Since I began this post, I have suffered the loss of my mother to breast cancer metastacized to the bone. All my attentions were geared toward her care. Her passing is just under two years ago now.
The life of Edna St. Vincent Millay, a renowned American poet of the early and mid-twentieth century, was chronicled in Nancy Milford’s “Savage Beauty” which I was reading at the time I began “gotpw”(“Gotpow?”). One day I had taken the book with me to lunch at a local diner, and took my seat along the counter on a little red-leather and steel stool. The waitress took my order of fried eggs, sausage and toast when a burly, bearded working man in flannel and Dickies parked next to me. Being strangers, we’d said little to one another outside of “Good morning” when I picked up my book again. He placed his order and the waitress poured us out our cups of coffee.
“You could be her sister,” the man said gruffly, indicating the paperback I had cradled in my hands.
“Hmm?” I murmured, unsure he was speaking to me, so absorbed in the poet’s story. When it hit me what he meant, I turned the book over to get a good look at the dreamy blue-black and white portrait of a young Millay. Blushing a bit, I murmured my thanks to him. I was unaware at the time of how telling this man’s comparison turned out to be. It feels eerie to think on it now…
My mother, like Millay’s, died before her time, leaving behind three daughters, all of whom were very close to her. The girls’ father did not figure greatly into their lives, and so their family was very much a matriarchy. A beau of Millay’s compared the relationship the women had with one another as well as their home together as “an enchanted witches’ cottage” which mirrors how friends of the family saw our quartet, and how we saw ourselves. My mother was devoted to her girls, and when we lost her, we all lost our mooring. My mother’s closest cousin told me of a talk with my mother shortly before her death in hospice. “Do you have a message for your daughters?” cousin Dinah asked Martina, my mother. She replied, “All my life and all my love I gave to my girls.”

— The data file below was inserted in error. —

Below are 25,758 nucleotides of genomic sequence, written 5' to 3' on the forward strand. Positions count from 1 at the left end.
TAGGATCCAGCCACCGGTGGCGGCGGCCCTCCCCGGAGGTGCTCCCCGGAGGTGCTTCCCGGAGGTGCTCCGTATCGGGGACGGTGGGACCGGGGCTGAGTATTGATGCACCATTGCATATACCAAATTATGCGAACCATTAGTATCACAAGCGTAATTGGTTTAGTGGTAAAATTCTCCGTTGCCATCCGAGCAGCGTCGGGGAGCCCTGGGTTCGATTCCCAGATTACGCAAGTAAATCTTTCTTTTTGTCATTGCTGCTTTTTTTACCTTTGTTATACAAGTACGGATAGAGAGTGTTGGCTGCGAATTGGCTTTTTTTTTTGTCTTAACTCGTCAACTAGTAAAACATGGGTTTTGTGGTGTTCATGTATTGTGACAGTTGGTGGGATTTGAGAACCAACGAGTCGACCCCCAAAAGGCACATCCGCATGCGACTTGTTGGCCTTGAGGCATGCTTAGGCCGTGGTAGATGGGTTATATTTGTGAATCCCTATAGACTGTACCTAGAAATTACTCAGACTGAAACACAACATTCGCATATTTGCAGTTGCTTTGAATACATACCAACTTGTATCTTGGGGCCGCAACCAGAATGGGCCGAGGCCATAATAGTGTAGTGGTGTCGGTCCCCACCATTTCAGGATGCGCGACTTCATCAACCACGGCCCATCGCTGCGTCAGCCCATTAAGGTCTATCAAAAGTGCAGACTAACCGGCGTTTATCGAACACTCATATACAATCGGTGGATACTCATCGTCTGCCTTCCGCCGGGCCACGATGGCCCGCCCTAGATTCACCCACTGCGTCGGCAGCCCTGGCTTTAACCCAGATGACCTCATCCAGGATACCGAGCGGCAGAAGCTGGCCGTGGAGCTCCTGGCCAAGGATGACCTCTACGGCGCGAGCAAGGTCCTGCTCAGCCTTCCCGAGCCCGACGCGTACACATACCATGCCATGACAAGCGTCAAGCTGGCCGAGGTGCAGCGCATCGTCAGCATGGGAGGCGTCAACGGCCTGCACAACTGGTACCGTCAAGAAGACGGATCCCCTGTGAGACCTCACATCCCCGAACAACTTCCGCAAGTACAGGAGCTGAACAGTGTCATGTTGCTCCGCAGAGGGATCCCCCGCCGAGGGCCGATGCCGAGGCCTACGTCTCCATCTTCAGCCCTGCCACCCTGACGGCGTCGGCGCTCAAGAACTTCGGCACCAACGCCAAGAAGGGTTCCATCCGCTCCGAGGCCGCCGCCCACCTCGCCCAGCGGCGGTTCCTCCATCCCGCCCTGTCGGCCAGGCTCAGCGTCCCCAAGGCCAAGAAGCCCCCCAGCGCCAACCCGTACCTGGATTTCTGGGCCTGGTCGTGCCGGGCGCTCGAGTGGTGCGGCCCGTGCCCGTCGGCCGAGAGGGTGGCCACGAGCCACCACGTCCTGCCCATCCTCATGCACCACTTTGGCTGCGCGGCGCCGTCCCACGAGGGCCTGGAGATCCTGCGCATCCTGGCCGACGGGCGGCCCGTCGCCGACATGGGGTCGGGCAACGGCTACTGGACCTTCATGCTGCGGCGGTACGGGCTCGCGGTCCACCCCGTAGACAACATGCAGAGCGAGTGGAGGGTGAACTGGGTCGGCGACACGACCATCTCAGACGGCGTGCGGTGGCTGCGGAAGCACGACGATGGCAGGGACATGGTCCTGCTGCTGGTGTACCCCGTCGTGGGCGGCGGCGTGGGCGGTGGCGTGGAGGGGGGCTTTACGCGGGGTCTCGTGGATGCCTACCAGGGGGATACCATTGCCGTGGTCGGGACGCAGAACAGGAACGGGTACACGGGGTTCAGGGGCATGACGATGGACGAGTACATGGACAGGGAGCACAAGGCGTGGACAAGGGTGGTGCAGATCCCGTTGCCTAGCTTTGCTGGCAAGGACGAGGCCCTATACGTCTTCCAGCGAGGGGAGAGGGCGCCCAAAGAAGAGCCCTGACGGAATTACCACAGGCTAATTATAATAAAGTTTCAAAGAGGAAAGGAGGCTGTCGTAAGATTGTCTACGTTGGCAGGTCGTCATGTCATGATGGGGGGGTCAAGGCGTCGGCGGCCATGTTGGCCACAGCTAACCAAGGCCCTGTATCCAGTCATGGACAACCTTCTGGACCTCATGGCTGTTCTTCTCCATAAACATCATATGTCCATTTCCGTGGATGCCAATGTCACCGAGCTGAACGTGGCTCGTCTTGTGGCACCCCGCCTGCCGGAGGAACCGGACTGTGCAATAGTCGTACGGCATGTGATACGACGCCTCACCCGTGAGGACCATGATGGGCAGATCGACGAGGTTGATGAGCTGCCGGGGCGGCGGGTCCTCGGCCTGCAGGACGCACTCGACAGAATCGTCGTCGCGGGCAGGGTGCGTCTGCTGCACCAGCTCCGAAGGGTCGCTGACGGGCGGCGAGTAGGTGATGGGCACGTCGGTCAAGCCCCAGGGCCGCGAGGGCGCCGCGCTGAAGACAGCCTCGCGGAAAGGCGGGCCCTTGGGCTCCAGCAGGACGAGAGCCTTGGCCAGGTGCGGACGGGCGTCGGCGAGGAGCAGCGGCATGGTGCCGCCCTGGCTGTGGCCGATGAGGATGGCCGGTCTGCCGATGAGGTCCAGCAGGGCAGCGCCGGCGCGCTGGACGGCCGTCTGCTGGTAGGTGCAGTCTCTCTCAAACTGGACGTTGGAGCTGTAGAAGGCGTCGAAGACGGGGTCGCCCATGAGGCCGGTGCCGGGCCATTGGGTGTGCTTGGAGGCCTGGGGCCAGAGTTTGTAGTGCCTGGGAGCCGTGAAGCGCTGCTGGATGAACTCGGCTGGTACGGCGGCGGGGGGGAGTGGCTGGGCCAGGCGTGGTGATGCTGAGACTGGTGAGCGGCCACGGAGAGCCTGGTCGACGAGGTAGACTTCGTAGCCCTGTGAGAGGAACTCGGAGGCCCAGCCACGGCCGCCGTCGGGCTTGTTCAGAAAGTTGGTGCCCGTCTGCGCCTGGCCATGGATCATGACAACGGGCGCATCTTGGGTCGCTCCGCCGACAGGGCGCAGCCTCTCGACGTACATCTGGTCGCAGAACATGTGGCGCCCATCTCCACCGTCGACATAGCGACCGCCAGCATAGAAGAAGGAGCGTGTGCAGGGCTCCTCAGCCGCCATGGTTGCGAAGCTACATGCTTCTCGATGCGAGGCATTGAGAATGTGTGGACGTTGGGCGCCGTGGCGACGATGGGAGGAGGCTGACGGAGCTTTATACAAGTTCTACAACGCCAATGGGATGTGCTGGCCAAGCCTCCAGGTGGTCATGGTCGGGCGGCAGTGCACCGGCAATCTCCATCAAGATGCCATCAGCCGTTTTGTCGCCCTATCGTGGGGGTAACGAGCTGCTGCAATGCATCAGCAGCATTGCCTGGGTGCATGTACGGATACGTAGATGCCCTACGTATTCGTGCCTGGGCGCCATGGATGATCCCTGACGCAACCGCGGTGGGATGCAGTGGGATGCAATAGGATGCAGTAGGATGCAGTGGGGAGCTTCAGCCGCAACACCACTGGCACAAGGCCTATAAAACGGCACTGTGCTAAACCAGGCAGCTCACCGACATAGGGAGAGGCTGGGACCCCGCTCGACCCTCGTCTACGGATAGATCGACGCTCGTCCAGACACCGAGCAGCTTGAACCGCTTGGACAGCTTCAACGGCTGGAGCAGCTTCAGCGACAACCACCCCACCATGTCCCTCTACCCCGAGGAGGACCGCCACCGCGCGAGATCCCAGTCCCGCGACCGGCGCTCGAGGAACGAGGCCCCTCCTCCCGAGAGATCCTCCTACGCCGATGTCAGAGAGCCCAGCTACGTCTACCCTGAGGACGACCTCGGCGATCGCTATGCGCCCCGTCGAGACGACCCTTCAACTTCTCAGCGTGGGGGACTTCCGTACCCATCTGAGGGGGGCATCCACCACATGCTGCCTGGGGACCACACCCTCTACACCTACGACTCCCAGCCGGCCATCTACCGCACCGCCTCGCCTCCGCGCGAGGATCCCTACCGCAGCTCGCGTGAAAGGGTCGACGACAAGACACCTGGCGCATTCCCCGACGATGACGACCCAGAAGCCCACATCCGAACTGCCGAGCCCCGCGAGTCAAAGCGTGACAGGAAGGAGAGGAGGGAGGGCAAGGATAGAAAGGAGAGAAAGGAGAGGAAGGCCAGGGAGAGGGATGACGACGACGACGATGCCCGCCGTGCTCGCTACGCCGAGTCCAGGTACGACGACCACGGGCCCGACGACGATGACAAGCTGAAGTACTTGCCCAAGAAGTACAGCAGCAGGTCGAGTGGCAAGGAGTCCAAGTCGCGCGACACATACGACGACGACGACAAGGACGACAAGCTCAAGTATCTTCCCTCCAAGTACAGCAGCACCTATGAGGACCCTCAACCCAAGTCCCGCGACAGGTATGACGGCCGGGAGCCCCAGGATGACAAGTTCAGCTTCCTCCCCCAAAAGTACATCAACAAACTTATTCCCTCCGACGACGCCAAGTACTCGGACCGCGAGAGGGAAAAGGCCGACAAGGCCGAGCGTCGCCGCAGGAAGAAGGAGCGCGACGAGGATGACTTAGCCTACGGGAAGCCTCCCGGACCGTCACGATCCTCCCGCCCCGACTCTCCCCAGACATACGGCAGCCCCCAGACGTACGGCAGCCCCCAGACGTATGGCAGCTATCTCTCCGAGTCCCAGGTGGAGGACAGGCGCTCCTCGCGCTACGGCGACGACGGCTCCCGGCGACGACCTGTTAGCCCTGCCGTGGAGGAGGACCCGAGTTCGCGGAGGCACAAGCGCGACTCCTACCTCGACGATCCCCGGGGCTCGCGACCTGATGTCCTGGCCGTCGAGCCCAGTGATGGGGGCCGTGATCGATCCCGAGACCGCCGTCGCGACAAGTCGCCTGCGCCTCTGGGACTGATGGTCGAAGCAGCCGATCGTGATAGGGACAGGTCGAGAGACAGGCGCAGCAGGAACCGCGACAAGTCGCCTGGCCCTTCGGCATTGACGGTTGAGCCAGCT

At a memorial for my mother at the home of my aunt, my mother’s only sister, I read aloud Millay’s poem “Interim” and never in my life have I felt closer to a poet’s work than I did that night. Mitford printed a few lines from an unpublished poem of Millay’s about the loss of her beloved mother that came to me after my mother’s death: “To whom may I go/ What door try?” One instantly envisions a young child reaching to turn a doorknob on tip-toe in hopes that here is mother in this last room. Where can a daughter turn when her mother is taken from the world?
Writing about my mother’s illness and death began as catharsis and before long grew beyond my own personal scope into an artistic project. It feels now, as I look at the filled notebooks stuffed with looseleaf additions and bundled with rubber bands, rather like an unexpected pregnancy. “No wonder none of my pants fit me anymore…” So now I prepare to release “What Door Try” into the wild wide world in hopes that, in the immortal words of George Elliot, it can be “the cup of strength in some great agony” for someone else in future.